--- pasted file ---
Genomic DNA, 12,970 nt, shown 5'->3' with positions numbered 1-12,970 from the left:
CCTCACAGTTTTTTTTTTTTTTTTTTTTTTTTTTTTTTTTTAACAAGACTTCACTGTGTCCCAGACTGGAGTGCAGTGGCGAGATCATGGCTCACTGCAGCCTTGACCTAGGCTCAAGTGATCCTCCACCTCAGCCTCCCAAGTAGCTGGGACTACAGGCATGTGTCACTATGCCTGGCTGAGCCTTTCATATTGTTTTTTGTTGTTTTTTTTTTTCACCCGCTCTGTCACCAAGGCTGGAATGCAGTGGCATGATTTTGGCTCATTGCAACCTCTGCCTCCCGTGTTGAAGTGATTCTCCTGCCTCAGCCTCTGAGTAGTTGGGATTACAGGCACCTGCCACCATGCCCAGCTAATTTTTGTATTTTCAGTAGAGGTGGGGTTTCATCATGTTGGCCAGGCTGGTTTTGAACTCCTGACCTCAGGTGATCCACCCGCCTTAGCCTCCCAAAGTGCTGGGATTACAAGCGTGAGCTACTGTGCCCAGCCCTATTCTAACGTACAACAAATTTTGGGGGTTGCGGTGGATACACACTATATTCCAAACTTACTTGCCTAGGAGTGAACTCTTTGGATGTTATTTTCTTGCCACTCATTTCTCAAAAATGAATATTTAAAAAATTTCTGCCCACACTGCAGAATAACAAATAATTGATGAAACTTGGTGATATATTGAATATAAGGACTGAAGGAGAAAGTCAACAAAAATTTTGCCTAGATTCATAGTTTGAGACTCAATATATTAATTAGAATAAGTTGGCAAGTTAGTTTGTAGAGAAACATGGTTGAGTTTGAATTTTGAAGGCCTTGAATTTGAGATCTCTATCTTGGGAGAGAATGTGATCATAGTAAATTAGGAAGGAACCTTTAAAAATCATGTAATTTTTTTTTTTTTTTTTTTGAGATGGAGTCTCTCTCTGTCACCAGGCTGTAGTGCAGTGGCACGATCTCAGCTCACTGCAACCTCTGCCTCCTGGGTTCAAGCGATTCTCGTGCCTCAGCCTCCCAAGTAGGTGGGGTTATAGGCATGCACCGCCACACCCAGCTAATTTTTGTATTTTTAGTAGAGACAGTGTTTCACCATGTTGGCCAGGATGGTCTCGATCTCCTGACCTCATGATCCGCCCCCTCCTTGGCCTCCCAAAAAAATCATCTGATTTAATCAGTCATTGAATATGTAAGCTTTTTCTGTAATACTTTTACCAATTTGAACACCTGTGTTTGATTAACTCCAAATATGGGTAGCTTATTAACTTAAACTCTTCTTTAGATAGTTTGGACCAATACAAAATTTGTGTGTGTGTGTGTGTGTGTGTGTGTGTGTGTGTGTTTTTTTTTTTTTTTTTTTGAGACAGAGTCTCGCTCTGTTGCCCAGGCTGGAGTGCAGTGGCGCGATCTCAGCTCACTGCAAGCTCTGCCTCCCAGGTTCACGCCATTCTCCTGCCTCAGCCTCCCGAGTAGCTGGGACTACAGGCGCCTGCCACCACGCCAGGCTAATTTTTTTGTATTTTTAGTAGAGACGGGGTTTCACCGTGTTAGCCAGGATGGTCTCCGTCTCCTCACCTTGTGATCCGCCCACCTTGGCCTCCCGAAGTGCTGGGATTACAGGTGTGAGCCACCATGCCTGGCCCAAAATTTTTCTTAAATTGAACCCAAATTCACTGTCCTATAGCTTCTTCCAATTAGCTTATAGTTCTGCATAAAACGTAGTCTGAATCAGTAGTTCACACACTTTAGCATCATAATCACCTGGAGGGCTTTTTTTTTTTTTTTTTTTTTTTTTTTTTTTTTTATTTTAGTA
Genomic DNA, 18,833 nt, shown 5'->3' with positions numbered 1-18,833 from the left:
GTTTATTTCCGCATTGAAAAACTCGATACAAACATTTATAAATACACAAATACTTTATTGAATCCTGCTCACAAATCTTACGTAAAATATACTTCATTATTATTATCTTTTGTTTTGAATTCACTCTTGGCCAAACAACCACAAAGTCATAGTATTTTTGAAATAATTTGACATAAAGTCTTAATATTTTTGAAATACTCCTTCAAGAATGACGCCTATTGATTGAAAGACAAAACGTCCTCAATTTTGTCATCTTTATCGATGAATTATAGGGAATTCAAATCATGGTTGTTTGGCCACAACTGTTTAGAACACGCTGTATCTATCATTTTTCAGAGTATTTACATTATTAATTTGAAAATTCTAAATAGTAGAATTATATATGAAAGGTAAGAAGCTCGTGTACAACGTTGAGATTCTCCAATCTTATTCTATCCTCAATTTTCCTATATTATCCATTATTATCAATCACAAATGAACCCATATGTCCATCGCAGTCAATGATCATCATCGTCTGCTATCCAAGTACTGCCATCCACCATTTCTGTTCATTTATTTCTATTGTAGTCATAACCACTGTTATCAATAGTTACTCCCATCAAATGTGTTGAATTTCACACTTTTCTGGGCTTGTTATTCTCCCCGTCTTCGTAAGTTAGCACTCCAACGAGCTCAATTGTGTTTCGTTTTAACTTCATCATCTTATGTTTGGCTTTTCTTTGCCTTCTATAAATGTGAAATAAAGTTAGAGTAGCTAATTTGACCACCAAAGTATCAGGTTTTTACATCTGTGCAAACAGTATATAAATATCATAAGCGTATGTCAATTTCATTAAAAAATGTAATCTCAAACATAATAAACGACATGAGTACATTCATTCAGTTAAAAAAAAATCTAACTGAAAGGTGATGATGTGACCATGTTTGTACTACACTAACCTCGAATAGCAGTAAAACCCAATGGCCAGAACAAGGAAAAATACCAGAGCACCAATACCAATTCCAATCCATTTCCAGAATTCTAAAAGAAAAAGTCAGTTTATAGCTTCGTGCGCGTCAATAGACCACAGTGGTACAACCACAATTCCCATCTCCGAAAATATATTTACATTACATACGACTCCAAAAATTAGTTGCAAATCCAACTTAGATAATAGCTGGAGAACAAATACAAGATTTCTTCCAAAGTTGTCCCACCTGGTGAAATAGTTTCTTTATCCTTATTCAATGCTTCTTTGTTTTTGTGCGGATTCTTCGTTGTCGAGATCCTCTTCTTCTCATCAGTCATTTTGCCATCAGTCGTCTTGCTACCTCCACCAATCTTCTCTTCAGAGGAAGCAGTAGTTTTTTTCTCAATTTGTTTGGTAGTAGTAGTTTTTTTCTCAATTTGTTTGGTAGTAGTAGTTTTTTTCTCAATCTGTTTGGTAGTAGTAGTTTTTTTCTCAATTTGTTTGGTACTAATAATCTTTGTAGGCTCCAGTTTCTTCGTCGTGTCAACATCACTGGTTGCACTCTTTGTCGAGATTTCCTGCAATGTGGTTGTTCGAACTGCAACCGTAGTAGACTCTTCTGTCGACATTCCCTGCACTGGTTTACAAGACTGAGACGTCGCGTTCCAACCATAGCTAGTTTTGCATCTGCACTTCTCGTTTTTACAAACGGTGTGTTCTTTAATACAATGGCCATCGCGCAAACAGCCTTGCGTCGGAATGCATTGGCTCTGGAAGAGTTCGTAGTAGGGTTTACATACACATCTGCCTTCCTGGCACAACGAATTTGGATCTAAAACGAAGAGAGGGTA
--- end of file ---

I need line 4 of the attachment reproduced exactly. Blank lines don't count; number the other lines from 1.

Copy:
GTTTATTTCCGCATTGAAAAACTCGATACAAACATTTATAAATACACAAATACTTTATTGAATCCTGCTCACAAATCTTACGTAAAATATACTTCATTATTATTATCTTTTGTTTTGAATTCACTCTTGGCCAAACAACCACAAAGTCATAGTATTTTTGAAATAATTTGACATAAAGTCTTAATATTTTTGAAATACTCCTTCAAGAATGACGCCTATTGATTGAAAGACAAAACGTCCTCAATTTTGTCATCTTTATCGATGAATTATAGGGAATTCAAATCATGGTTGTTTGGCCACAACTGTTTAGAACACGCTGTATCTATCATTTTTCAGAGTATTTACATTATTAATTTGAAAATTCTAAATAGTAGAATTATATATGAAAGGTAAGAAGCTCGTGTACAACGTTGAGATTCTCCAATCTTATTCTATCCTCAATTTTCCTATATTATCCATTATTATCAATCACAAATGAACCCATATGTCCATCGCAGTCAATGATCATCATCGTCTGCTATCCAAGTACTGCCATCCACCATTTCTGTTCATTTATTTCTATTGTAGTCATAACCACTGTTATCAATAGTTACTCCCATCAAATGTGTTGAATTTCACACTTTTCTGGGCTTGTTATTCTCCCCGTCTTCGTAAGTTAGCACTCCAACGAGCTCAATTGTGTTTCGTTTTAACTTCATCATCTTATGTTTGGCTTTTCTTTGCCTTCTATAAATGTGAAATAAAGTTAGAGTAGCTAATTTGACCACCAAAGTATCAGGTTTTTACATCTGTGCAAACAGTATATAAATATCATAAGCGTATGTCAATTTCATTAAAAAATGTAATCTCAAACATAATAAACGACATGAGTACATTCATTCAGTTAAAAAAAAATCTAACTGAAAGGTGATGATGTGACCATGTTTGTACTACACTAACCTCGAATAGCAGTAAAACCCAATGGCCAGAACAAGGAAAAATACCAGAGCACCAATACCAATTCCAATCCATTTCCAGAATTCTAAAAGAAAAAGTCAGTTTATAGCTTCGTGCGCGTCAATAGACCACAGTGGTACAACCACAATTCCCATCTCCGAAAATATATTTACATTACATACGACTCCAAAAATTAGTTGCAAATCCAACTTAGATAATAGCTGGAGAACAAATACAAGATTTCTTCCAAAGTTGTCCCACCTGGTGAAATAGTTTCTTTATCCTTATTCAATGCTTCTTTGTTTTTGTGCGGATTCTTCGTTGTCGAGATCCTCTTCTTCTCATCAGTCATTTTGCCATCAGTCGTCTTGCTACCTCCACCAATCTTCTCTTCAGAGGAAGCAGTAGTTTTTTTCTCAATTTGTTTGGTAGTAGTAGTTTTTTTCTCAATTTGTTTGGTAGTAGTAGTTTTTTTCTCAATCTGTTTGGTAGTAGTAGTTTTTTTCTCAATTTGTTTGGTACTAATAATCTTTGTAGGCTCCAGTTTCTTCGTCGTGTCAACATCACTGGTTGCACTCTTTGTCGAGATTTCCTGCAATGTGGTTGTTCGAACTGCAACCGTAGTAGACTCTTCTGTCGACATTCCCTGCACTGGTTTACAAGACTGAGACGTCGCGTTCCAACCATAGCTAGTTTTGCATCTGCACTTCTCGTTTTTACAAACGGTGTGTTCTTTAATACAATGGCCATCGCGCAAACAGCCTTGCGTCGGAATGCATTGGCTCTGGAAGAGTTCGTAGTAGGGTTTACATACACATCTGCCTTCCTGGCACAACGAATTTGGATCTAAAACGAAGAGAGGGTA